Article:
Monday, June 25, 2012


Jimmy Carter took the words right out of my mouth!

I simply cannot comprehend a certain conservative-thinking acquaintance who once told me that former President Jimmy Carter is ashamed to be an American. I responded that contrary to him, I believe Carter embodies what is outstanding about the United States. This opinion piece is a perfect example of what I'm talking about:
At a time when popular revolutions are sweeping the globe, the United States should be strengthening, not weakening, basic rules of law and principles of justice enumerated in the Universal Declaration of Human Rights. But instead of making the world safer, America’s violation of international human rights abets our enemies and alienates our friends. As concerned citizens, we must persuade Washington to reverse course and regain moral leadership according to international human rights norms that we had officially adopted as our own and cherished throughout the years.
Please go read the whole thing!

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Tuesday, June 19, 2012


IRAN: We study History for a reason; or at least we used to

Given the relentless push toward war with Iran, it is time again to bring out the history books. The weapons for combating ignorance are there for those who care to deploy them: A timely book by Christopher de Bellaigue is reviewed in this issue of The London Review of Books. Entitled Why Weren't They Grateful, the review reminds us of the destructiveness of colonialism:
Both liberal and radical Iranians could cite instances of the country’s humiliation by the West in the 19th century, when it had been dominated by the British and the Russians. The events of the early 20th century further undermined its political autonomy at a time when its political institutions were being liberalised (a parliament had been established as a result of the Constitutional Revolution of 1905-7). In the First World War, Britain and Russia first occupied and then divided the country in order to keep the Ottoman-German armies at bay. The end of the war brought no respite. The Red Army threatened from the north and Britain, already parcelling out the Ottoman Empire’s territories, saw an opportunity to annex Iran. Lord Curzon, now foreign secretary and convinced, as Harold Nicolson put it, that ‘God had personally selected the British upper class as an instrument of the Divine Will,’ drew up an Anglo-Persian agreement which was almost entirely destructive of Iranian sovereignty.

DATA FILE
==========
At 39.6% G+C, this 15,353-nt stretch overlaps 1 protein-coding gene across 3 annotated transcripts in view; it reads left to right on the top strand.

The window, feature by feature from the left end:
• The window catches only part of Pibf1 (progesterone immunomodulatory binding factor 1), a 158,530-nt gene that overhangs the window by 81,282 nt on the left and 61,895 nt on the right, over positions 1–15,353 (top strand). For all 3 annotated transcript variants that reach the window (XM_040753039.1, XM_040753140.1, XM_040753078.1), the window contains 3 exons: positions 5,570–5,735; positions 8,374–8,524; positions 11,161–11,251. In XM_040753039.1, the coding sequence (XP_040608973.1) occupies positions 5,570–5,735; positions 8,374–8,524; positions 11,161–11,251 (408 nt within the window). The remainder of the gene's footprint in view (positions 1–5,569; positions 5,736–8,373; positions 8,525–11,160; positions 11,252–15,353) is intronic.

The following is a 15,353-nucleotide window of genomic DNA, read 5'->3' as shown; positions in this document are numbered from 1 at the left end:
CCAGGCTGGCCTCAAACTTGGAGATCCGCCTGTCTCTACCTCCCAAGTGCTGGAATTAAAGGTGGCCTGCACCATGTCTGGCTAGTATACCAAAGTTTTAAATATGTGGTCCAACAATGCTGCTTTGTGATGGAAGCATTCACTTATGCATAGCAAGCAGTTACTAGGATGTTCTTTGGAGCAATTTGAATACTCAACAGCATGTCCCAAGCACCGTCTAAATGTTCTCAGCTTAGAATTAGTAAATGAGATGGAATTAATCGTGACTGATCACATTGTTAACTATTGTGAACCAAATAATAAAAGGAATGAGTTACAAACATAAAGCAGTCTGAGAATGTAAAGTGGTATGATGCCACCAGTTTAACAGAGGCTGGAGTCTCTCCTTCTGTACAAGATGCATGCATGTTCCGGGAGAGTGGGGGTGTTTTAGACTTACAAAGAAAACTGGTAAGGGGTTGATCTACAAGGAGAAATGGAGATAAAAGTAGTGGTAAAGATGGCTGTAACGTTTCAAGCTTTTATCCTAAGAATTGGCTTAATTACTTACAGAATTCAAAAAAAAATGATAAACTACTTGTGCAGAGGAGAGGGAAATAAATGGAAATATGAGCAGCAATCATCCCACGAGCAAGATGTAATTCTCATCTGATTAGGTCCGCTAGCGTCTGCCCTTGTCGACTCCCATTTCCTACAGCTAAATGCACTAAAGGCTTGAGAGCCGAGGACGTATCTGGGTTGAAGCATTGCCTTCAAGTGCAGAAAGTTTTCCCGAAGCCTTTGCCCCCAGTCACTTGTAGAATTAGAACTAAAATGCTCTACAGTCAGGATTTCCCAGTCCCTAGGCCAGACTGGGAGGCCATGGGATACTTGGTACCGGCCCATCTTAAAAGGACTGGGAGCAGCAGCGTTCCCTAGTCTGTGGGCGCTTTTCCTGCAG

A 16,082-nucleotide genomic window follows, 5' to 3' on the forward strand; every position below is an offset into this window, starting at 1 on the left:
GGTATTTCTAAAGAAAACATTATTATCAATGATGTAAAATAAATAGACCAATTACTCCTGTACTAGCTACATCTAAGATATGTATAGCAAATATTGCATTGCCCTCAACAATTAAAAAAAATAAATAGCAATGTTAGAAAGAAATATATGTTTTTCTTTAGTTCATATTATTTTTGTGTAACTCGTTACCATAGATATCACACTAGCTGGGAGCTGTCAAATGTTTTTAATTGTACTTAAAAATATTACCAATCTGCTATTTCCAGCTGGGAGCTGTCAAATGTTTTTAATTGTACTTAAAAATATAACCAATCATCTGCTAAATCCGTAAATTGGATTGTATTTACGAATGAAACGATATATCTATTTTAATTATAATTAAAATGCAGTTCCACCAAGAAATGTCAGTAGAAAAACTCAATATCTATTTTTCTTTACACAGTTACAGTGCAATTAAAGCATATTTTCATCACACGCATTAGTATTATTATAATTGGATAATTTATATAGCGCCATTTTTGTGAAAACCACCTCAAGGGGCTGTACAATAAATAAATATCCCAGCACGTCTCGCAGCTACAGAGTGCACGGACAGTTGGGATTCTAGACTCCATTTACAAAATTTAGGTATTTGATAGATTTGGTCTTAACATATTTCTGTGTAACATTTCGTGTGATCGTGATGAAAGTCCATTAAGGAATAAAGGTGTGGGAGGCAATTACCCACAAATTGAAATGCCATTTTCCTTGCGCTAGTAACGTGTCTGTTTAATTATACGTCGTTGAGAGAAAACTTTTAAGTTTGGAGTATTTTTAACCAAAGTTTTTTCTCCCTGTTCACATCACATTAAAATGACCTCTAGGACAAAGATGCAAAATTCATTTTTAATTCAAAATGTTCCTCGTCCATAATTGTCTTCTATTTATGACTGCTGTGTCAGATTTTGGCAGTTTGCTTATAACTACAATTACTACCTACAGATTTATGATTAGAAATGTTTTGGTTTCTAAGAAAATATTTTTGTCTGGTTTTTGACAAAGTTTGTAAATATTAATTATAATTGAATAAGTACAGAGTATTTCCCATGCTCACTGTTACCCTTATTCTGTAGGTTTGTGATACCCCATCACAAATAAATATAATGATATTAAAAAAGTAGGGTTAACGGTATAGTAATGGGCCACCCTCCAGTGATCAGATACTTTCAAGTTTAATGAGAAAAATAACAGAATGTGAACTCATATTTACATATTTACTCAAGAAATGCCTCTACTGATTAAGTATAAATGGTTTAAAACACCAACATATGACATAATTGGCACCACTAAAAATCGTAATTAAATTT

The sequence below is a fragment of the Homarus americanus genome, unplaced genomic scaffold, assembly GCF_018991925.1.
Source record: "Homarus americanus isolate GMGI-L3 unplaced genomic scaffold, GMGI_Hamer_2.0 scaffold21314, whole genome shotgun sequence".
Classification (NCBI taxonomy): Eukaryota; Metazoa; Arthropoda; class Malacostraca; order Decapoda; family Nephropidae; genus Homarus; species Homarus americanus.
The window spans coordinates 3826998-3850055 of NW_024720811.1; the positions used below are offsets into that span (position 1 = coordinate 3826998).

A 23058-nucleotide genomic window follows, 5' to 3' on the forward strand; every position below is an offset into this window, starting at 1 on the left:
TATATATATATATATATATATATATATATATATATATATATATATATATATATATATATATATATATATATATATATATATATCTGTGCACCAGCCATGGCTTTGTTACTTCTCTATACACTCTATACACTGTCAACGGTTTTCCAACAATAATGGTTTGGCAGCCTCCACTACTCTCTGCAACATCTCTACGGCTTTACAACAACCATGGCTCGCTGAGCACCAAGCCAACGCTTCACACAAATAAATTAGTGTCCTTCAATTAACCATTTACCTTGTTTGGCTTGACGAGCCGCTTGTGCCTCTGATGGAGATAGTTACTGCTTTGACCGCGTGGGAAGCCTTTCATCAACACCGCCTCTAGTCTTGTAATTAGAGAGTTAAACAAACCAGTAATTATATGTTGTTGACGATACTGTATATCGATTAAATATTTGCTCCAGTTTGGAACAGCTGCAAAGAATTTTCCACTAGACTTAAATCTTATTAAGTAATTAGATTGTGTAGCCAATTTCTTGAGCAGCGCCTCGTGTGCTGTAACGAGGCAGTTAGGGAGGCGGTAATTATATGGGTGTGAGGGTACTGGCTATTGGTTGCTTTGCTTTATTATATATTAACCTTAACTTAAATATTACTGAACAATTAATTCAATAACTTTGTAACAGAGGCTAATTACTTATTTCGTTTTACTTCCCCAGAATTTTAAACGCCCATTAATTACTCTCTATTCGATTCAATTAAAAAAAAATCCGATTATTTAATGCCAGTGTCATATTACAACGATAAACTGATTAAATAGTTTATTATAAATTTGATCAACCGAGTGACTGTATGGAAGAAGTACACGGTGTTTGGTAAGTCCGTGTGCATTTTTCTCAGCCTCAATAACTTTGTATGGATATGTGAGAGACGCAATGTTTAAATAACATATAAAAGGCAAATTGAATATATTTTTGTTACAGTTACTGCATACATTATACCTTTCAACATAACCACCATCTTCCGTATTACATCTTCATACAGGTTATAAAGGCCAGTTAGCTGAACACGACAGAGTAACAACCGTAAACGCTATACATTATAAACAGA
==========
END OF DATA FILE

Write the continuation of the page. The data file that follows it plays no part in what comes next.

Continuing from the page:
The story of Mossadegh is told up to his vilification by the British and, not to be outdone, the USA:
Having proclaimed the ‘American Century’, Henry Luce’s Time took a particular interest in commodity-rich Iran, arguing that the ‘Russians may intervene, grab the oil, even unleash World War Three’. Already determined to overthrow Mossadegh, the British did not take long to exploit the growing American obsession with Soviet expansionism: Iran was to provide a test run on how to taint Asian nationalism by associating it with communism. They found a receptive audience in the Dulles brothers, the secretary of state and the head of the CIA in Eisenhower’s new administration in 1953.
The rest is history: the overthrow of Mossadegh, the installation of the Shah, all with the help of the CIA. If you don't know it, then at least read the book! Maybe then you'll understand why:
Support for Iran’s right to pursue its nuclear programme cuts across the country’s political divisions. Aspiring regime-changers in the West remain blind to the undiminished potency of Iranian nationalism. More bizarrely and dangerously, they ignore the hardening attitudes of the country’s ruling class after a century of humiliation by the West. ‘We are not liberals like Allende and Mossadegh, whom the CIA can snuff out,’ Ayatollah Ali Khamenei, now Iran’s supreme leader, warned during the hostage crisis in 1979.

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